Brown School student helps Jennings School District serve the whole child

Community Engagement; Social Work; Students

As a social work practicum student, Keyria Jeffries will do anything to help the children of Fairview Primary in the Jennings School District. Her work is part of Jennings’ comprehensive, district-wide approach to reform that has made the district a national model.

“It’s about serving the whole child,” says Jeffries, an MSW student at the Brown School at Washington University in St Louis.

Jeffries’ students face many obstacles. Almost all of Fairview’s 276 students are poor. Some are homeless; others are survivors of violence. Indeed, the school is not far from where Michael Brown was shot and the ensuing unrest that destroyed many businesses. And last spring, students mourned together after a 6-year-old classmate died in a house fire with her baby brother and grandmother.

Those are challenges, says Jeffries, not excuses.

“Some people shrug and say, ‘Well, what can you do,’” Jeffries says. “The problems here are big, but they are not insurmountable. Just look at everything Jennings has accomplished by addressing the greater needs of students and the community.”​

Under the visionary leadership of Superintendent Tiffany Anderson, who will be leaving this year to lead the Topeka School District, the Jennings School District​ recently regained state accreditation because of strides made both inside and outside the classroom. For instance: attendance. Fairview’s rate now matches the state average, an enormous accomplishment that boosts both student performance and state funding. Jeffries spends a big part of her day tracking down missing students.

“We are required to contact the state after 10 absences, but we don’t wait for that,” Jeffries says. “We reach parents and say, ‘What can we do to help?’ Maybe they are dealing with circumstances — trouble with transportation or housing. We’ve seen it all, heard it all, and we’re ready to help.”

Jeffries connects students and their parents to programs and community resources that can help.

“The kiddos may not know what our job title is, but they know this person can help you,” Jeffries says. “We are always getting smiles and hugs and hellos. They know this is a person who cares.”

Jeffries’ practicum work supports her education as a Brown student. The school’s Urban Education Initiative prepares students to take leadership roles in city schools, creates partnerships with public and charter schools across the region, and helps schools implement and measure programs to improve the social, emotional and community health of their students.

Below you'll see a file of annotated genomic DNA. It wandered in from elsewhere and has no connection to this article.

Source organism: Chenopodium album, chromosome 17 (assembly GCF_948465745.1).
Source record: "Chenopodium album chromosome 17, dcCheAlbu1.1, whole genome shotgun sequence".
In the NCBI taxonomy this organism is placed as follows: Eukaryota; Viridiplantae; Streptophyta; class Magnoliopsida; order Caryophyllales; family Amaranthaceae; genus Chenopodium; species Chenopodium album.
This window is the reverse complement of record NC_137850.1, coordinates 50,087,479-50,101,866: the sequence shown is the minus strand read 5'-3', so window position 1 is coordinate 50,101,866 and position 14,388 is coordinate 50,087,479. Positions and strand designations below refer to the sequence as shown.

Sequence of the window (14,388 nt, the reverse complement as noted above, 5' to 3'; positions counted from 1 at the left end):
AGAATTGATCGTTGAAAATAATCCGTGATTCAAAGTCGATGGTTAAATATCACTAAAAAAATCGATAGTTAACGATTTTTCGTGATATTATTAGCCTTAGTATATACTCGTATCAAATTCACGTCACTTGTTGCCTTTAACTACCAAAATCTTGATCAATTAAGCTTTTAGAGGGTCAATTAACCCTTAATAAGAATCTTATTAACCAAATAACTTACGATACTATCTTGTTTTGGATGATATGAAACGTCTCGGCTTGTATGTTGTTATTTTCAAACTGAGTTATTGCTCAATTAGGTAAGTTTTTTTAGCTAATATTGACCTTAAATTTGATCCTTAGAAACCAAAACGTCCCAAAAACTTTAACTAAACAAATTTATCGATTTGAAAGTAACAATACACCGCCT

“The combination of theory and practice has really prepared me for this work,” says Jeffries, who also served as a practicum student at Roosevelt High School in St. Louis Public Schools. “In class, I get to hear what things are like in Cahokia (Illinois), in East St. Louis (Illinois), in Pattonville (Missouri). I can’t be in more than one place, but hearing about those experiences from other students has broadened my knowledge.”

Jeffries, who is from Chicago, will graduate in May and pursue a career in urban education in the St. Louis area. She is one of dozens of Brown School students focusing their coursework and fieldwork on urban education, and that number continues to grow.

The Brown School and Washington University are committed to developing a new generation of leaders committed to urban education, and they recently launched the Wendt Fellowship Program in St. Louis School Leadership to provide full-tuition financial support for such students. The goal is to inspire more skilled professionals to dedicate their talents to St. Louis area schools.

“The modern challenge of creating high performing schools involves both educational and instructional leadership, as well as sophistication about the family, social, and community contexts of students,” says Edward F. Lawlor, dean and the William E. Gordon Distinguished Professor at the Brown School. “As a School, part of our commitment to the community is the education of professionals to take on the next generation of urban school roles.”